In the 5G world, wireless hotspots should be playing a larger role. These little bricks translate the 5G around you into enough Wi-Fi to power a home, office, or worksite. But limited hardware and restrictive service plans have held this potential back, so far.
Netgear may be solving the hardware problem, at least, with the Netgear Nighthawk M5, the first unlocked, multi-carrier 5G hotspot we've seen. The M5 is certified for the AT&T and T-Mobile networks, and works on both networks' sub-6GHz frequency bands, as well as the upcoming C-band. The hotspot doesn't have millimeter-wave, but our Fastest Mobile Networks 2021 results showed mid-band, including C-band, is really where most people will feel a difference with 5G.
Right now, this is the only option if you need a future-focused hotspot on AT&T. None of AT&T's existing retail hotspots support the C-band, which the carrier will start turning on in 46 markets next year. C-band is likely to bring the first widespread AT&T 5G performance that's better than 4G, so it's a big deal.
That said, I'm pretty sure AT&T will sell this hotspot at some point. AT&T has a longstanding relationship with Netgear and it's going to want devices that use its new C-band airwaves. We're just a little ahead of the curve right now.
There's a little mystery around whether the M5 works on Verizon. Netgear says it "works best" on AT&T and T-Mobile. Verizon has a sometimes-uncomfortable relationship with uncertified 5G devices. That's something people will have to test when the hotspot gets into the market, so I'd hold off for now on buying it for Verizon.
The M5 is an attractive black puck with all the frills you'd want from a hotspot. It has a touch-screen interface, easy-to-access dual external antenna ports, and both USB-C and Ethernet to act as a wired modem. It supports 32 simultaneous device connections. The 5,040mAh battery runs for up to 13 hours.
Earlier hotspots had issues with their Wi-Fi connections being too slow for the full potential of 5G. It's important to remember that a 5G hotspot isn't about delivering a bunch of gigs to one PC, it's really about powering 10 or 20 devices in an area, so the peak throughput per device doesn't have to be as fast as the source 5G connection.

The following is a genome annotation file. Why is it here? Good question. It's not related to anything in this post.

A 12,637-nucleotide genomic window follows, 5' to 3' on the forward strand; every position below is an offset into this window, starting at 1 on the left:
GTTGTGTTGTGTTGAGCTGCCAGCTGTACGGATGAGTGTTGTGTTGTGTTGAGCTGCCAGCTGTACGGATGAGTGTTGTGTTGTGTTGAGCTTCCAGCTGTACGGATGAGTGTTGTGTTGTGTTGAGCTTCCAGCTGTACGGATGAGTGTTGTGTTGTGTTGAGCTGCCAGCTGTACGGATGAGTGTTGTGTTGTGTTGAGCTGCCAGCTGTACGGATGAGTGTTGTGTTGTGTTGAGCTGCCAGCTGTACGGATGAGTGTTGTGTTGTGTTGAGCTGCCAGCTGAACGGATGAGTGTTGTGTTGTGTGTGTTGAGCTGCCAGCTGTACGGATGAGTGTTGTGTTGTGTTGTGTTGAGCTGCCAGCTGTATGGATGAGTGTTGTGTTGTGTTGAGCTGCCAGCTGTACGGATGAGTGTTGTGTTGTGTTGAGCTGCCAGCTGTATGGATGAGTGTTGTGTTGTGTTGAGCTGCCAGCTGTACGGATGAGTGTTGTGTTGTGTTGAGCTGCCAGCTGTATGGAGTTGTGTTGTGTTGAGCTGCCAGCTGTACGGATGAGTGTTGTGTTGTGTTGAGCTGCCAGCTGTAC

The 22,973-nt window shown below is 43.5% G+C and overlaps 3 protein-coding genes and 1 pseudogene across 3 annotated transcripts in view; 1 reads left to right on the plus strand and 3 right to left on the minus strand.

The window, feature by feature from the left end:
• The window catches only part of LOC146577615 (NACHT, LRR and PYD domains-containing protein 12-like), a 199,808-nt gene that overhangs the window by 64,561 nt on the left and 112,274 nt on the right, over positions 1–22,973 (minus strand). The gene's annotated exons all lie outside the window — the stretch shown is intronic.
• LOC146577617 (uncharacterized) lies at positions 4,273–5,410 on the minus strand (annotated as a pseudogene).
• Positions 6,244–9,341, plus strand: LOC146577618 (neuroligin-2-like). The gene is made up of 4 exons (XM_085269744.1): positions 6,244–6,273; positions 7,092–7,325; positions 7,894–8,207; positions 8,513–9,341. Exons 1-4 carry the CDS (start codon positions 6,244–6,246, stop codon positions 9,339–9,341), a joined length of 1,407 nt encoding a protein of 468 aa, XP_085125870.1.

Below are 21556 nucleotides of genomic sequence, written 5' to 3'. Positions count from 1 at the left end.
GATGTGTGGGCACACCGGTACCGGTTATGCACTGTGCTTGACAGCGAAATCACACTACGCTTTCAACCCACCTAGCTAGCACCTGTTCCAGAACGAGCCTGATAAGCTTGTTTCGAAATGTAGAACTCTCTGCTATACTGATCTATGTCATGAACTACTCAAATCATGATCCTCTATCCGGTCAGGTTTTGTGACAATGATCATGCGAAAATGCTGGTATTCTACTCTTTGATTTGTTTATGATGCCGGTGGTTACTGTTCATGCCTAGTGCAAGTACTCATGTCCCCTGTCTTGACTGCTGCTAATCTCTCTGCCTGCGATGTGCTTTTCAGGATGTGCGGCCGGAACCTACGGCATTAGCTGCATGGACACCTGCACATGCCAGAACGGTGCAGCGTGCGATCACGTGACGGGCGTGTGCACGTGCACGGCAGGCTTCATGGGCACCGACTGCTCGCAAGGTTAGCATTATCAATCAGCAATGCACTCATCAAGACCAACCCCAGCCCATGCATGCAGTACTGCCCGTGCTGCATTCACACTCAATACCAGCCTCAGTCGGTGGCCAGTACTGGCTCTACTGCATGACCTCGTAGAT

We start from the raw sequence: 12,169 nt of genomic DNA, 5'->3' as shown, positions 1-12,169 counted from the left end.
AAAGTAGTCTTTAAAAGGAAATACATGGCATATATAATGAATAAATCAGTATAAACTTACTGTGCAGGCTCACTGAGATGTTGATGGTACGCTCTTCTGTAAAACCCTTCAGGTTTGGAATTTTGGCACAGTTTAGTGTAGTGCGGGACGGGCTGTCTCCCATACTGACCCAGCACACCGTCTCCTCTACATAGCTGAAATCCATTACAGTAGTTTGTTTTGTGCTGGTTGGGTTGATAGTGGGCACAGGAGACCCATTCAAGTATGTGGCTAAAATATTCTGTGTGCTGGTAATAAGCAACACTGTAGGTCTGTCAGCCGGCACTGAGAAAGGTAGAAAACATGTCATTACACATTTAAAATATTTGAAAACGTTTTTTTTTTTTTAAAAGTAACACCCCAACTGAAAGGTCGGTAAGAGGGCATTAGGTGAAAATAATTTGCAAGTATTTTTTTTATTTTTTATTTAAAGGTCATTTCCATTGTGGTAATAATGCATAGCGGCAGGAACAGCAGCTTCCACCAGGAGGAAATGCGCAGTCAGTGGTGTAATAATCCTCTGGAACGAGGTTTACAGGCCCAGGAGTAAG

The M5 does pretty well on that front, though, with 802.11ax, 802.11ac and a gigabit Ethernet port. That will give you about a gig per device, which is absolutely fine here, as sub-6 connections aren't generally much over a gig anyway.The Best 5G Phones for 2022The Best Mobile Hotspots for 2022The Best and Worst Cities for Verizon 5G
The puck's unlocked nature means it works on AT&T, T-Mobile, and virtual carriers that use those networks, such as Metro, Boost, and Google Fi. It's still frustrating that in the era of 5G you can't get an unlimited hotspot plan to serve as a home connection. T-Mobile and AT&T both sell unlimited home plans, but they have to be used in specific hardware and can't be moved around. Right now, the best hotspot deal is $50/month for 100GB at T-Mobile, which tends to appear and disappear unexpectedly.
I'd be happy, for instance, if T-Mobile allowed this hotspot to be used in place of the Nokia router it sells with its home internet service. In my review, I found that router to be unreliable, and I'd love there to be some hardware alternatives. It's also easier to hook up external antennas to this hotspot than to that router.
You're going to pay a premium for this power and flexibility. The unlocked M5 costs $699.99, around double what hotspots cost direct from carriers. (At T-Mobile, the Inseego M2000 costs $336.) If you're not in a hurry and you're an AT&T loyalist, you may want to wait until the carrier picks this up and sells it at a lower price.
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